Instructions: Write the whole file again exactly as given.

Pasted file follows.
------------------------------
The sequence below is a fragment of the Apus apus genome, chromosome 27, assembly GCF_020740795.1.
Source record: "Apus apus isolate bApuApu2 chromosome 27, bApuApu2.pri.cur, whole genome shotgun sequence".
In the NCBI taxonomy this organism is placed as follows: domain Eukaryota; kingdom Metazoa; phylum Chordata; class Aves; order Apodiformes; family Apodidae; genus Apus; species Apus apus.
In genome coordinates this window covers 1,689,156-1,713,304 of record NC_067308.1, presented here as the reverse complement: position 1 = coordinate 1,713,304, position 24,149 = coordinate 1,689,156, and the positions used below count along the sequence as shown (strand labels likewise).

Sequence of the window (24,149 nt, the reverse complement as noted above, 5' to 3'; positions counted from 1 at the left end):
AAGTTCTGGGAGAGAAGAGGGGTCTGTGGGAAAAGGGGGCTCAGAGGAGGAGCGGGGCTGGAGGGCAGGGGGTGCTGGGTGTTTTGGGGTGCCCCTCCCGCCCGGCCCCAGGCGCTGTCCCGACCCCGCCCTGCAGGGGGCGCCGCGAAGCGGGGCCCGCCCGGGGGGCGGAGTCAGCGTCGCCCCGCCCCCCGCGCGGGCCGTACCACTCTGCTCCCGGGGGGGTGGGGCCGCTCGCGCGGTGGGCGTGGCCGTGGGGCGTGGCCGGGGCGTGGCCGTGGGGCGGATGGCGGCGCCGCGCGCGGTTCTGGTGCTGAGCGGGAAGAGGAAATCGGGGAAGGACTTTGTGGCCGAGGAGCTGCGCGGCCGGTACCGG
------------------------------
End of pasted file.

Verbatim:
The sequence below is a fragment of the Apus apus genome, chromosome 27, assembly GCF_020740795.1.
Source record: "Apus apus isolate bApuApu2 chromosome 27, bApuApu2.pri.cur, whole genome shotgun sequence".
In the NCBI taxonomy this organism is placed as follows: domain Eukaryota; kingdom Metazoa; phylum Chordata; class Aves; order Apodiformes; family Apodidae; genus Apus; species Apus apus.
In genome coordinates this window covers 1,689,156-1,713,304 of record NC_067308.1, presented here as the reverse complement: position 1 = coordinate 1,713,304, position 24,149 = coordinate 1,689,156, and the positions used below count along the sequence as shown (strand labels likewise).

Sequence of the window (24,149 nt, the reverse complement as noted above, 5' to 3'; positions counted from 1 at the left end):
AAGTTCTGGGAGAGAAGAGGGGTCTGTGGGAAAAGGGGGCTCAGAGGAGGAGCGGGGCTGGAGGGCAGGGGGTGCTGGGTGTTTTGGGGTGCCCCTCCCGCCCGGCCCCAGGCGCTGTCCCGACCCCGCCCTGCAGGGGGCGCCGCGAAGCGGGGCCCGCCCGGGGGGCGGAGTCAGCGTCGCCCCGCCCCCCGCGCGGGCCGTACCACTCTGCTCCCGGGGGGGTGGGGCCGCTCGCGCGGTGGGCGTGGCCGTGGGGCGTGGCCGGGGCGTGGCCGTGGGGCGGATGGCGGCGCCGCGCGCGGTTCTGGTGCTGAGCGGGAAGAGGAAATCGGGGAAGGACTTTGTGGCCGAGGAGCTGCGCGGCCGGTACCGG